thing." "Yes, but In an engagement
ring for preference." '
A Kansas
Woman Testifies
Mulberry, Kans. '"My son, at th
age of 10 years, was taken with
pneumonia. We
had three doctors.
Then he took
chicken-pox and
measles and last
typhoid fever. He
got through them
all in one winter,
but it left him
with such a cough
I feared he could
not get welL I got
Dr. Pierce's. Gold
en Medical Dis
covery aad gave It to him; It cured
him entirely. I lived near - Monro
City, Mo., when my son was sick.
MRS. JANE S. CARROLL.
All druggists. No alcohol. Pre
pared In both liquid and tableta.
Of Courael
That politician
Should be (ought
Who dares to boast Trffc
Can't be bought.
Misunderstanding.
Mrs. Wiggs Ain't it goin' to be t
ful when the soldiers get back?
Mrs. Figs Whatever do you mean?
Mrs. Wigs Why, they say the boya
will all come home demoralized.
Hew Mean!
Mr. Cholly Shallowpate They say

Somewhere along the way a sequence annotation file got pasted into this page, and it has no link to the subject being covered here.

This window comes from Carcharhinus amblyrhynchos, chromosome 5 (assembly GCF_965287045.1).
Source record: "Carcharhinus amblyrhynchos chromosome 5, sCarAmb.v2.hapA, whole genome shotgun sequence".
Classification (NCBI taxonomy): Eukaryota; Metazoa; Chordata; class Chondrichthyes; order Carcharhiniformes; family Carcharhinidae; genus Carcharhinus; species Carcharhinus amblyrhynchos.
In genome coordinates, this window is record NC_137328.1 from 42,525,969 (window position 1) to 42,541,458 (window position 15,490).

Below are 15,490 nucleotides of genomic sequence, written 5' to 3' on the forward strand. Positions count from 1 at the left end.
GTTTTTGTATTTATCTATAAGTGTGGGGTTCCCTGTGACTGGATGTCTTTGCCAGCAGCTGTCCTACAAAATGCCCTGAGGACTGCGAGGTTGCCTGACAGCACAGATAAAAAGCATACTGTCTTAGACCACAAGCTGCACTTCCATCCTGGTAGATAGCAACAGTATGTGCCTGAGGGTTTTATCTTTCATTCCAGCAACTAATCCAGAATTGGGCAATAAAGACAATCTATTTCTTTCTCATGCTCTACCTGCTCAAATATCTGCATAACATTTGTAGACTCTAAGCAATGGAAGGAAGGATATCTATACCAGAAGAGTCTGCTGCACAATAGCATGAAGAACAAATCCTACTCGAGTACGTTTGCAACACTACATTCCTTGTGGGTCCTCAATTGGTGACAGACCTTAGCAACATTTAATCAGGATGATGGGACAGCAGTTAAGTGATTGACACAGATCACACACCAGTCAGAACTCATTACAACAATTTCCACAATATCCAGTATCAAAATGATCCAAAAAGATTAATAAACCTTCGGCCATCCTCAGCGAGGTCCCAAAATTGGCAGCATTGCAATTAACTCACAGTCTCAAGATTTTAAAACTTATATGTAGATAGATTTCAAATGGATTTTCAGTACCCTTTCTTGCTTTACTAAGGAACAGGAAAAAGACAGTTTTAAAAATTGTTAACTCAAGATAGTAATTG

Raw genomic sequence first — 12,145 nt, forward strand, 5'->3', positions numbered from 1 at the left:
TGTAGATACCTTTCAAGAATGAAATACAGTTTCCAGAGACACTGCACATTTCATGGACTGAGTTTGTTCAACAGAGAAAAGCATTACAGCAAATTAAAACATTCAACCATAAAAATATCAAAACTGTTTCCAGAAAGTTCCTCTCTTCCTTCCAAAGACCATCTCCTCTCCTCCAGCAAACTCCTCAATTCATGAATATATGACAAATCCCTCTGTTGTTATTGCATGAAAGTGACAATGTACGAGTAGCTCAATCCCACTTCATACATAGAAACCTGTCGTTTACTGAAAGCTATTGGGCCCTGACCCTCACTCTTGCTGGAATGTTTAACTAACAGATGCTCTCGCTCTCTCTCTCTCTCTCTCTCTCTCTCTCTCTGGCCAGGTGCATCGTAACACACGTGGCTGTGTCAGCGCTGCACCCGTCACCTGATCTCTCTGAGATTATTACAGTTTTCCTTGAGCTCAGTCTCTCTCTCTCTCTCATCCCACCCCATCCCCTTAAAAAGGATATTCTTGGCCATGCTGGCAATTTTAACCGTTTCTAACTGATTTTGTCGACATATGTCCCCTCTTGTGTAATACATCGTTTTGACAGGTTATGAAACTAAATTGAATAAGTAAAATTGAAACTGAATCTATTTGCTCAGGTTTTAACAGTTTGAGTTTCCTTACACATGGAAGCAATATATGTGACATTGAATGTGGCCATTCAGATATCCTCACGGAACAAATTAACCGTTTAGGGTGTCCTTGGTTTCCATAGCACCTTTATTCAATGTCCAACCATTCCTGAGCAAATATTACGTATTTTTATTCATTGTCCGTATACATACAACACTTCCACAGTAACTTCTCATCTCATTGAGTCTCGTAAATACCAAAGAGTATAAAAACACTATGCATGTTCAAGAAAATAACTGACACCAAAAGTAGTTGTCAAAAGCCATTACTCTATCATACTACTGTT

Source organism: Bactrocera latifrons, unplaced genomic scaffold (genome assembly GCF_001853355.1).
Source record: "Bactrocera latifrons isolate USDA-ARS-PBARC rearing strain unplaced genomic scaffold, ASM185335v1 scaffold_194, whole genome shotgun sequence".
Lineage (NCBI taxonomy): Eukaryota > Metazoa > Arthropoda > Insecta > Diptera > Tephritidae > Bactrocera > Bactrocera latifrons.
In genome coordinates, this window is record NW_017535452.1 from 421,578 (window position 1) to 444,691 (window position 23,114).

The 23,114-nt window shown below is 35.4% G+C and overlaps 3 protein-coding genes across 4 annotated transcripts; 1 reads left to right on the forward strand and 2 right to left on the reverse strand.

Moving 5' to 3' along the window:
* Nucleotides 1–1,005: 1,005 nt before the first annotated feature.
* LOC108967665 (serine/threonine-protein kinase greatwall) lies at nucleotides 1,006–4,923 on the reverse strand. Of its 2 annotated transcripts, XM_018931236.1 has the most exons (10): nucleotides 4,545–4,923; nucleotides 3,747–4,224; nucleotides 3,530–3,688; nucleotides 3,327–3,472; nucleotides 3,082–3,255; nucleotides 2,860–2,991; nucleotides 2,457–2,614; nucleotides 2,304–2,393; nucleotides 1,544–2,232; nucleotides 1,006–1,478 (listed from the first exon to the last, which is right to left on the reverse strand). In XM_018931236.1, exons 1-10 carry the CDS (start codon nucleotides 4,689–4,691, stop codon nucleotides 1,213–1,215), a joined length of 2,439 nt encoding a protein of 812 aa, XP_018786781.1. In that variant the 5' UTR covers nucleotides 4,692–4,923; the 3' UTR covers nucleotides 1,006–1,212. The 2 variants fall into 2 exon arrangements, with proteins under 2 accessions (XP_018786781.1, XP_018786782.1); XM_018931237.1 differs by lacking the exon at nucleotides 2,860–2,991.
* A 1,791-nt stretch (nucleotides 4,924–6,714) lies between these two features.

that a little learning la a dangerous
thing.
lEiss Hotting Hintz Fear not.
Tou're a long ways from the danger
signa.
Appropriate Affliction.
"That pork dealer has a trouble
which Is strictly business."
"How do you mean?"
"lie has a sty In his eye."
Unusual Sign.
"That man's not normal.
"What's the matter with him?"
"Told me the other day his kid nev
ar said anything worth repeating."
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Box 1031 Corpus Christ 1. Texas
Cuticura Soap
Clears the Skin
and Keeps it Clear
Soap 2Sc, Oiataaat 2S asa 50c. Talcssa 2Sc
2
126 r,iAT.c.:oTn jacks
f bars a barfraln for 70a. eome qaiefc
W. IV DaCLOWS JACK ITAKJ
Cadax Baplda, Iowa
FRECKLES
aosmvnv sjtiapvaB r Dr. ar
Mil. S r. T: m bMfc. Pf. c M.
C.. 3S7S I
TOBACCO KENTUCKY NATIRAI.
smoking or chewing. 1 ids. s. v torn.
CHESTER MORRIS. Agent. Lynnvllle. Kr
W. N. U., DENVER, NO. 11-1921.